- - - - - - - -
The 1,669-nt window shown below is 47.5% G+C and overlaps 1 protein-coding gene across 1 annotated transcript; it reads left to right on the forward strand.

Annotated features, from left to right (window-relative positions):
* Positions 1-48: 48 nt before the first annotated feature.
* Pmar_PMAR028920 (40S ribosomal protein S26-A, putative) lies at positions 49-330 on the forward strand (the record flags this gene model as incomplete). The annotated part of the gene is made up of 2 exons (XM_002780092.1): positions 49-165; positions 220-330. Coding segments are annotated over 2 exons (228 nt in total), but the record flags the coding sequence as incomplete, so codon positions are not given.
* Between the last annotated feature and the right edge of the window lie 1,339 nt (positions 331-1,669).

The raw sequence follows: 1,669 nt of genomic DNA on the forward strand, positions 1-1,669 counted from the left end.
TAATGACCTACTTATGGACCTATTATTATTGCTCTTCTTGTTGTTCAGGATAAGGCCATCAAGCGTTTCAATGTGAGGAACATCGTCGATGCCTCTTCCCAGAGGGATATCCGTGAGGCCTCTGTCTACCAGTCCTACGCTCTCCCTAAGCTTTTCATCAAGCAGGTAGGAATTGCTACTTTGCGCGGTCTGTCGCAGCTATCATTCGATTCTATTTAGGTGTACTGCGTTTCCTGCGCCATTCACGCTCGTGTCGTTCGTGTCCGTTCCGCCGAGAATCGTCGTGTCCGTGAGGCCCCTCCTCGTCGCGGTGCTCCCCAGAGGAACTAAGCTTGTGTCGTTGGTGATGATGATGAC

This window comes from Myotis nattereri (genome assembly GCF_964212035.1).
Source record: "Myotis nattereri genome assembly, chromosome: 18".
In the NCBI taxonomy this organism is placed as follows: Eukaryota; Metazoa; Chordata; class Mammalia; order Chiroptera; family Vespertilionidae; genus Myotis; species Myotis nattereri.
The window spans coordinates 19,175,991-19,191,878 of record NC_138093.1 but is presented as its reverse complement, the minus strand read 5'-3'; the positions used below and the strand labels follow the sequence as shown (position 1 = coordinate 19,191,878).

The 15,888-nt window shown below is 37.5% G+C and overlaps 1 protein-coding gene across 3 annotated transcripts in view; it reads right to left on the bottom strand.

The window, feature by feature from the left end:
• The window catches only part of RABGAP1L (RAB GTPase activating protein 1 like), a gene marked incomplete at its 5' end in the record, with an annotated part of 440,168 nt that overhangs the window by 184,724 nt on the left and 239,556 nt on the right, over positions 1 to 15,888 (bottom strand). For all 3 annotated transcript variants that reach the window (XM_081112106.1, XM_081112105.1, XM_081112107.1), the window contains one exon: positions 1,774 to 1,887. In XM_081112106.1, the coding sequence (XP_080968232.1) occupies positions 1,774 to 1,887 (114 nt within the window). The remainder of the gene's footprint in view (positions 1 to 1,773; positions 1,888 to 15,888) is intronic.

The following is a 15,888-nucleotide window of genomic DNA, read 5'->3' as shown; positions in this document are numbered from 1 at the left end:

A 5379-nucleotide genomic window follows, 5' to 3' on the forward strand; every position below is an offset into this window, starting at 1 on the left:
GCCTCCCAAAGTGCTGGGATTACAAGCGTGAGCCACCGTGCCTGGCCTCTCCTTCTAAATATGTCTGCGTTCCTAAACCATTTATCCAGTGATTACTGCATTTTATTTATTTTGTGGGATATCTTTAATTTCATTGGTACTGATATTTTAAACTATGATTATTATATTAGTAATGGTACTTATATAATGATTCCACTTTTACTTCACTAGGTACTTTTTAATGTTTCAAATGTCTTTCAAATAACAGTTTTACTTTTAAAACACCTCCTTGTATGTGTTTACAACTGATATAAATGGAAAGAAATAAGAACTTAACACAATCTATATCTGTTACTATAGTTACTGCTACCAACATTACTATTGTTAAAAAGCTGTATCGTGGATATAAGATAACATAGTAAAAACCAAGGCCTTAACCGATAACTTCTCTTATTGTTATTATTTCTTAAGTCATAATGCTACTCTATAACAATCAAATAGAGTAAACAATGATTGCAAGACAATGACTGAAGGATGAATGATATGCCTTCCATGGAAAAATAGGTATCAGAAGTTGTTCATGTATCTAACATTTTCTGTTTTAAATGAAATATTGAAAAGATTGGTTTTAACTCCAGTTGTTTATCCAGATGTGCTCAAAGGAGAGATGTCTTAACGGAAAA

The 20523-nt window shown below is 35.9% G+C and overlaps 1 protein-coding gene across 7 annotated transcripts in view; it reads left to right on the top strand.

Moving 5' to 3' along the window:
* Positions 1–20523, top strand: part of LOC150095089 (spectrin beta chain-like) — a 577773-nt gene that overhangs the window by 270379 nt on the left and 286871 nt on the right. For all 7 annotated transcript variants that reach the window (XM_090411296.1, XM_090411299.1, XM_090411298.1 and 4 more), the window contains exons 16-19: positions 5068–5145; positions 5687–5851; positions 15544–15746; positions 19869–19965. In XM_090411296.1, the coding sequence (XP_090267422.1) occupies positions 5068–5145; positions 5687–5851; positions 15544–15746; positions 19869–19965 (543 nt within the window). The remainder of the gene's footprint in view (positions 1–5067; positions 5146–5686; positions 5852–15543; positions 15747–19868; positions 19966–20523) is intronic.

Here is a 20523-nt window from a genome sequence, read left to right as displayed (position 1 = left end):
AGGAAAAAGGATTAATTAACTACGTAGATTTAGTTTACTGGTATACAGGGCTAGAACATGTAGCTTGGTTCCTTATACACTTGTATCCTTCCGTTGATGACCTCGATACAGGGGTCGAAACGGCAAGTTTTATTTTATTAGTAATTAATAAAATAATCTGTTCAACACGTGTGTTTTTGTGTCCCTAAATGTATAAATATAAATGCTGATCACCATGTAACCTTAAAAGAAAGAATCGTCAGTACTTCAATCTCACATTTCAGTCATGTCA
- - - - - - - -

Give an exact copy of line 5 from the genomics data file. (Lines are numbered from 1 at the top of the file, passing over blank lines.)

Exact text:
* Between the last annotated feature and the right edge of the window lie 1,339 nt (positions 331-1,669).